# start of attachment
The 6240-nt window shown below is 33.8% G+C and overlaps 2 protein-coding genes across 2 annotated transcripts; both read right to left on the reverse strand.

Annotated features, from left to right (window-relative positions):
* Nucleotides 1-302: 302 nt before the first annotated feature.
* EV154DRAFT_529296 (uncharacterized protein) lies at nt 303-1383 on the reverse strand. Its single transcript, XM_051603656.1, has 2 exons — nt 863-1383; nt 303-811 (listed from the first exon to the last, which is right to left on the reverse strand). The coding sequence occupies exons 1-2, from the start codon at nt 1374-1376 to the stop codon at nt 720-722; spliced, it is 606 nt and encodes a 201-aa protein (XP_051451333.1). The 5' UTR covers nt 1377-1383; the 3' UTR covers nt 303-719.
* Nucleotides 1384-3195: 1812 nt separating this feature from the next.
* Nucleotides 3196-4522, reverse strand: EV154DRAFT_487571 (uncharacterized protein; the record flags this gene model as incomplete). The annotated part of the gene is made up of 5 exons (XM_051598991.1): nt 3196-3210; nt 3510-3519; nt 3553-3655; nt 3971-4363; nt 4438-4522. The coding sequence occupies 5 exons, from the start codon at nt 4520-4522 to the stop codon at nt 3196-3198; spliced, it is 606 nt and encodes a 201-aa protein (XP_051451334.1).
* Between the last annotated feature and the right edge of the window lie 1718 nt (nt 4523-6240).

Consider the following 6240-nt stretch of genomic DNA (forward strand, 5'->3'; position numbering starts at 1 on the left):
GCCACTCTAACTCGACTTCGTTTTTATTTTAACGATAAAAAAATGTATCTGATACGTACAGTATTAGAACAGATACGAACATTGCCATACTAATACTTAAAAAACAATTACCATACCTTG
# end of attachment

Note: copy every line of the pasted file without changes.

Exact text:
The 6240-nt window shown below is 33.8% G+C and overlaps 2 protein-coding genes across 2 annotated transcripts; both read right to left on the reverse strand.

Annotated features, from left to right (window-relative positions):
* Nucleotides 1-302: 302 nt before the first annotated feature.
* EV154DRAFT_529296 (uncharacterized protein) lies at nt 303-1383 on the reverse strand. Its single transcript, XM_051603656.1, has 2 exons — nt 863-1383; nt 303-811 (listed from the first exon to the last, which is right to left on the reverse strand). The coding sequence occupies exons 1-2, from the start codon at nt 1374-1376 to the stop codon at nt 720-722; spliced, it is 606 nt and encodes a 201-aa protein (XP_051451333.1). The 5' UTR covers nt 1377-1383; the 3' UTR covers nt 303-719.
* Nucleotides 1384-3195: 1812 nt separating this feature from the next.
* Nucleotides 3196-4522, reverse strand: EV154DRAFT_487571 (uncharacterized protein; the record flags this gene model as incomplete). The annotated part of the gene is made up of 5 exons (XM_051598991.1): nt 3196-3210; nt 3510-3519; nt 3553-3655; nt 3971-4363; nt 4438-4522. The coding sequence occupies 5 exons, from the start codon at nt 4520-4522 to the stop codon at nt 3196-3198; spliced, it is 606 nt and encodes a 201-aa protein (XP_051451334.1).
* Between the last annotated feature and the right edge of the window lie 1718 nt (nt 4523-6240).

Consider the following 6240-nt stretch of genomic DNA (forward strand, 5'->3'; position numbering starts at 1 on the left):
GCCACTCTAACTCGACTTCGTTTTTATTTTAACGATAAAAAAATGTATCTGATACGTACAGTATTAGAACAGATACGAACATTGCCATACTAATACTTAAAAAACAATTACCATACCTTG